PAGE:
Rethinking Civics Education
This month, we will turn our attention to civics education. Every two years, we find ourselves in October near the end of the political campaign season. California has no statewide scheduled elections in November 2021, but that does not mean civic engagement stops. Instead, we have a moment to think about our local area, state, and nation outside of the context of an election. A way to do this is to consider the idea of civic learning. One of our partners, Leveraging Equity & Access in Democratic Education (LEADE), defines civic learning as a “process through which young people develop the knowledge, skills, and commitments to interact effectively with fellow community members to address shared problems” To be sure, there are many ways to do this. While voting in an election is one way to be civically engaged, students should also be aware that they can create change both in and out of established political institutions. For instance, we can teach our students important media literacy principles so that they can assess the validity of information and share it responsibly. Or, they can participate in service projects that allow them to make meaningful contributions to their local area and build collaborative relationships within their communities. Essentially, students should be empowered to see that they have the capacity to take action to solve issues around them.
Considering that civic action can take many forms, the teaching resource we would like to highlight this month is about local government. This inquiry set provides an engaging case study of the establishment of bike lanes in Davis, California. Intended for fourth graders, this set illustrates the power of state and local governments in California and provides reflection questions for students to assess the actions taken by community leaders. This case study can be used as a starting point for students to consider issues in their own communities and how they might respond to them. At the end of the inquiry set, there is an extension activity that suggests allowing students to propose a community issue and draft statements that they might give at a city council meeting. While students might not go to a city council meeting right away, it is critical that they learn these skills and understand how government operates. This inquiry set ensures that students learn this early.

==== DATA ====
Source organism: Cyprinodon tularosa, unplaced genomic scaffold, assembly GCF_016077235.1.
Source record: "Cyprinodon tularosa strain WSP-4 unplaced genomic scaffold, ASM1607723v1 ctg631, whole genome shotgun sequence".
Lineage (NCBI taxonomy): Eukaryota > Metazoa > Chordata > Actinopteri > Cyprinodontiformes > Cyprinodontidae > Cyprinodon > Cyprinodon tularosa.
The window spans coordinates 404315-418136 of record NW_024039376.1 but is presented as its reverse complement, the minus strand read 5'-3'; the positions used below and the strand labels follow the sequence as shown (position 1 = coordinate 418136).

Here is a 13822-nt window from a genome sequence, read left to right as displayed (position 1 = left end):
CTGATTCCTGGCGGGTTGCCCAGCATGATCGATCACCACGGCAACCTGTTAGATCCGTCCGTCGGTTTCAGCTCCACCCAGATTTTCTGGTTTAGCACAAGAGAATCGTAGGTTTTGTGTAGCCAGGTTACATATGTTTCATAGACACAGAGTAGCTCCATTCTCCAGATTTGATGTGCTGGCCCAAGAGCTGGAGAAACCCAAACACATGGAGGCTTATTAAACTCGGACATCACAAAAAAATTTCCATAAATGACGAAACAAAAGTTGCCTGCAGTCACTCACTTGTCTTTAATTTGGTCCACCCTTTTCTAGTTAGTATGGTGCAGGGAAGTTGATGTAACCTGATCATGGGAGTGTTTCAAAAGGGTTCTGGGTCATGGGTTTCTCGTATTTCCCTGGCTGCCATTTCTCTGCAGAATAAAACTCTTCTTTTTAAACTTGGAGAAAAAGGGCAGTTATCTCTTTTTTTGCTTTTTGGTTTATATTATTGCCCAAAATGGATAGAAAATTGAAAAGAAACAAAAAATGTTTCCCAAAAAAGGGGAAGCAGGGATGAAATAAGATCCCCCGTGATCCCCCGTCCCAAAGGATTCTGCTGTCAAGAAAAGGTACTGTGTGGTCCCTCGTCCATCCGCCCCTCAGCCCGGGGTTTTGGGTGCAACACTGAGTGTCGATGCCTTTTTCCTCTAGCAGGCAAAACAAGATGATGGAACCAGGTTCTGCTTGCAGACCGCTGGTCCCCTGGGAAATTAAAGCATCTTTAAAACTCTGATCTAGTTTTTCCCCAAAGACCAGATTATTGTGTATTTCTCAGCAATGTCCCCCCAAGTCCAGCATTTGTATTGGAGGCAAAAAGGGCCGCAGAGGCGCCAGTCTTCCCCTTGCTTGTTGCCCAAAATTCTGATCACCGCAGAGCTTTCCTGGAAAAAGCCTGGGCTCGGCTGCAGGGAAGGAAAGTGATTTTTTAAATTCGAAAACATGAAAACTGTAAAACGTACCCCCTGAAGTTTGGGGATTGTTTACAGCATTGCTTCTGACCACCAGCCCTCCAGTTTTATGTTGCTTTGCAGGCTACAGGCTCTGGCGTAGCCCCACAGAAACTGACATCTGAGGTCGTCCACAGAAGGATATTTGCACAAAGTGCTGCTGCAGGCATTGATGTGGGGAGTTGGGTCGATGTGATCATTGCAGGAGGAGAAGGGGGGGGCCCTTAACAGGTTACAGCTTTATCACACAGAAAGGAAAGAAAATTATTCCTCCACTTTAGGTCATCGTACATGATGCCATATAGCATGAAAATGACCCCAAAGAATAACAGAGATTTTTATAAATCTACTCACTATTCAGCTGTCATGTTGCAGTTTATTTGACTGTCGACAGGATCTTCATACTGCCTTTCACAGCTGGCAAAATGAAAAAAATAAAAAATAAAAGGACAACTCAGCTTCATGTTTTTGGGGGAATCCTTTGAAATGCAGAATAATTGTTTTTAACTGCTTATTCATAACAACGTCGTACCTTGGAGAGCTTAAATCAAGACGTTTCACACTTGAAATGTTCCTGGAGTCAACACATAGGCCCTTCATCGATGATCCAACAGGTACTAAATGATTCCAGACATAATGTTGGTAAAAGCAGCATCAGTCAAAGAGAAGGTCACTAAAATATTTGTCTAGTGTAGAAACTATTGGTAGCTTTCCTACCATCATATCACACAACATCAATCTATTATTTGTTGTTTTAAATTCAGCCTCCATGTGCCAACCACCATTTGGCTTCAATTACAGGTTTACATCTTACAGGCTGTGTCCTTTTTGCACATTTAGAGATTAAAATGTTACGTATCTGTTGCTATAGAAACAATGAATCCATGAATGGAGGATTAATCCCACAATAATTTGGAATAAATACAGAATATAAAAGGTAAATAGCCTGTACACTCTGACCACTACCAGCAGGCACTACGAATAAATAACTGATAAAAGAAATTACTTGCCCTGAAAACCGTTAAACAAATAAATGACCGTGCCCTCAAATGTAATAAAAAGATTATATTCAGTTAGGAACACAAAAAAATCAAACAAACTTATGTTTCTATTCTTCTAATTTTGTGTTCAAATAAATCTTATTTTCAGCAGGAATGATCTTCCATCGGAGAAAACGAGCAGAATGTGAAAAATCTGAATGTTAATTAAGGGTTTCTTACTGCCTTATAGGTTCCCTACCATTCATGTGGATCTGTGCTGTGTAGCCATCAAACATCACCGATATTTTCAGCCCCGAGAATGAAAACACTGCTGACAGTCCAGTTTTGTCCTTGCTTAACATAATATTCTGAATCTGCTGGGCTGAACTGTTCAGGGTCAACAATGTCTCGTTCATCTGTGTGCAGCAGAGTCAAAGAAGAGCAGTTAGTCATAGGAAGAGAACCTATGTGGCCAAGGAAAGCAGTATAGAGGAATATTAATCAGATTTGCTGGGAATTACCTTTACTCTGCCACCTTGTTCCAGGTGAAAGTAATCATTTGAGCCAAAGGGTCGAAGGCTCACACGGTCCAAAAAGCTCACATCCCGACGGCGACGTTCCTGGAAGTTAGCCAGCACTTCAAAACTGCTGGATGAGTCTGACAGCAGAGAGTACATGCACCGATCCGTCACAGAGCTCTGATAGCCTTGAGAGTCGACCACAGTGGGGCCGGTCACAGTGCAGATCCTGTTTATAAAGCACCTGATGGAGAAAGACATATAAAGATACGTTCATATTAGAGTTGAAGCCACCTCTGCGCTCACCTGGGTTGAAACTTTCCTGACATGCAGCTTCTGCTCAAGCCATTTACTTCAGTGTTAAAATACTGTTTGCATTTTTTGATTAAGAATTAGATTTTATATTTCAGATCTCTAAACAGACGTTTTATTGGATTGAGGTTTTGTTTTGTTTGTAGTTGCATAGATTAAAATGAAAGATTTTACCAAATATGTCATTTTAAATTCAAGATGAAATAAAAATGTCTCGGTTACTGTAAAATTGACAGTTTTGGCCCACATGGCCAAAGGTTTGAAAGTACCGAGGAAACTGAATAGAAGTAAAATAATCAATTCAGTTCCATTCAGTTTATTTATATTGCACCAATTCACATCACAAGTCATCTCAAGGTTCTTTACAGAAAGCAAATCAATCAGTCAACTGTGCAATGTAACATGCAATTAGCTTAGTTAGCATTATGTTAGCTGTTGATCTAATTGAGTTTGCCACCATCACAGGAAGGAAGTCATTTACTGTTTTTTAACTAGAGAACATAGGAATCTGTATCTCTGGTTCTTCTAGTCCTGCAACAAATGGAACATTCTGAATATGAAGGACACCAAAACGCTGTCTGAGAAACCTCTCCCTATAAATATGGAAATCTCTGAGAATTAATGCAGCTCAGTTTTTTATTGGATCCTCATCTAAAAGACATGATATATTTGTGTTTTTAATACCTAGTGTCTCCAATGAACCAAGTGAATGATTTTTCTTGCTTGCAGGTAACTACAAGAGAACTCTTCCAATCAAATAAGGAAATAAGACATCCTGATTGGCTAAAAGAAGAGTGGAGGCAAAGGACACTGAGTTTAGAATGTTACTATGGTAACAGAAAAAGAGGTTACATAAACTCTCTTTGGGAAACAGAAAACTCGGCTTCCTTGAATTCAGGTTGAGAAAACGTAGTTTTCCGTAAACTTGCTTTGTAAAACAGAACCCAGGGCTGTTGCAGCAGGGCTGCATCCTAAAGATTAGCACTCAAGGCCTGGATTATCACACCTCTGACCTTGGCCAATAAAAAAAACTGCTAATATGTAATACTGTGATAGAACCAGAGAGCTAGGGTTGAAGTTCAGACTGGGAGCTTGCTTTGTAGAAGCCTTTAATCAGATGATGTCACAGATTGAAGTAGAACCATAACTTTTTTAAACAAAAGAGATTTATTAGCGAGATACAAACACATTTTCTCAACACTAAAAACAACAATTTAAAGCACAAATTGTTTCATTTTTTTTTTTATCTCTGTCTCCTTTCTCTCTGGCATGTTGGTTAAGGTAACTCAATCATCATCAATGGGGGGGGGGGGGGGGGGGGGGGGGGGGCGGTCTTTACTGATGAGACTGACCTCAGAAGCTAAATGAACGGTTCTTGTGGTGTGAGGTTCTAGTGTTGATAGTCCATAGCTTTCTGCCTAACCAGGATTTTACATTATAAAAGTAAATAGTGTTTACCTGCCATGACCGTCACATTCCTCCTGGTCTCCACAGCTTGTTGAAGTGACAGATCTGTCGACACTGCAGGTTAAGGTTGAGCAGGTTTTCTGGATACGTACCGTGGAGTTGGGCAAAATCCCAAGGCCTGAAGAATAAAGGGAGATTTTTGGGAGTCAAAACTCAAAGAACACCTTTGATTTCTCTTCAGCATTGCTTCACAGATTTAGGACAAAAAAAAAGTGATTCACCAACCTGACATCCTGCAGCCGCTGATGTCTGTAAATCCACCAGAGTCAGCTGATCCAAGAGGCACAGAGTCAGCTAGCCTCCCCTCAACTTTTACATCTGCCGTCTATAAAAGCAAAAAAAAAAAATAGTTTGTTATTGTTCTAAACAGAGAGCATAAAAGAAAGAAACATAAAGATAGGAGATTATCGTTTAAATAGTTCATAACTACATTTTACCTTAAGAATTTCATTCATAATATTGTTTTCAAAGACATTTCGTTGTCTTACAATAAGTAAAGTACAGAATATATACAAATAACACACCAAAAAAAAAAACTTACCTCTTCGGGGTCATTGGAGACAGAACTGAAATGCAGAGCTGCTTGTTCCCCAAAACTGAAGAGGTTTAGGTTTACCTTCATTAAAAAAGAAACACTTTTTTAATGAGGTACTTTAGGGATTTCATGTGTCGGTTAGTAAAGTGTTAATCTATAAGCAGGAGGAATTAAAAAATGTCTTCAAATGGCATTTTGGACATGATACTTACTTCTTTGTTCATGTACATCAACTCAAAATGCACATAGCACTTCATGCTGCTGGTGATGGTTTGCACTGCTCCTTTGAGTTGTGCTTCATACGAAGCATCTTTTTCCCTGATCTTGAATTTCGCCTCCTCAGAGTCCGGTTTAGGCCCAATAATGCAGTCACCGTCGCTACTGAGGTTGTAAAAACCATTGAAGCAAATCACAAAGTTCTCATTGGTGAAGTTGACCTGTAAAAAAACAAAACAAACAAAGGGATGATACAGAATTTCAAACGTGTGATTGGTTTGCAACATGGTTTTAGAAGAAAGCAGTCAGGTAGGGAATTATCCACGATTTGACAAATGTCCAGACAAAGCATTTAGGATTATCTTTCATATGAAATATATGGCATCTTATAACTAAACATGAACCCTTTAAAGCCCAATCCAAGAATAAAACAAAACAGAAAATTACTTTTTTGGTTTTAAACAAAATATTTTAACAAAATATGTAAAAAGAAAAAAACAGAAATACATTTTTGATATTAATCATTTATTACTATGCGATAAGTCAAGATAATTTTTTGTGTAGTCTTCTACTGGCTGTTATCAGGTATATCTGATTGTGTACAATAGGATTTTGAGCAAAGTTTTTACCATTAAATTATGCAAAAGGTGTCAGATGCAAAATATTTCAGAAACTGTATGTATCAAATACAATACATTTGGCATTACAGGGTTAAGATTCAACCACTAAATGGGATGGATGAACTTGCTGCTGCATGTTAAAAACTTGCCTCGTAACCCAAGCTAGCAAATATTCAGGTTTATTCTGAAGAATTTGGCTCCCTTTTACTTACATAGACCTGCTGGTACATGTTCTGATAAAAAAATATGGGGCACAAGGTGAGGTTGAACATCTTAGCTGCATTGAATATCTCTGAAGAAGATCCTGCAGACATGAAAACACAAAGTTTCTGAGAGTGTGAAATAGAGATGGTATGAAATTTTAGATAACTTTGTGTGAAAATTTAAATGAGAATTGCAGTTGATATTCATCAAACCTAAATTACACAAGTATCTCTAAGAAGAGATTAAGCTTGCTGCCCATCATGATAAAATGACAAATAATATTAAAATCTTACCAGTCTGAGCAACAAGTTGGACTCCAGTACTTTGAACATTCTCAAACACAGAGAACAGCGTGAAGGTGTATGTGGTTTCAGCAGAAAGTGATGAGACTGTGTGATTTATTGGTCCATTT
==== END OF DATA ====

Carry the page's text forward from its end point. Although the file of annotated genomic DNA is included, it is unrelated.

One piece of recent scholarship we would like to highlight is Eric Rauchway’s Why the New Deal Matters (2021). This book is accessible and written for a broad audience, which makes it a useful resource for 11th and 12th-grade teachers and their students. Rather than providing a comprehensive overview, Rauchway uses representative places to explore themes of the New Deal. He argues that a fundamental goal of the New Deal was to show “ordinary Americans that their government could work for them, albeit imperfectly.” His approach neatly aligns with California’s History-Social Science Framework and Standards. For 11th grade, this book illustrates how the New Deal fundamentally changed the role of the federal government (Standard 11.6) and analyzes the benefits and shortcomings of these programs (Standard 11.6.4). For 12th grade, this book describes how public policy was formed in response to the Great Depression (Standards 12.7.5 & 12.7.8), as well as the tensions within our constitutional democracy (Standard 12.10). Why the New Deal Matters is an excellent text for understanding how the federal government works and why policies from the 1930s remain relevant to the United States today.
Last, we would like to invite you to join our statewide conversation on civic engagement. This November, the “Civic Engagement, Taking Action, and the State Seal" yearlong Series will advance a vision of civic learning that is holistic, democratic, rooted in inquiry, and directly relevant to our students and their communities. If you are interested in participating, please visit our registration page here.
Our theme next month will be Indigenous History. We encourage you to email us if you have any teachers or resources you think we should feature!
Additional Civics Resources: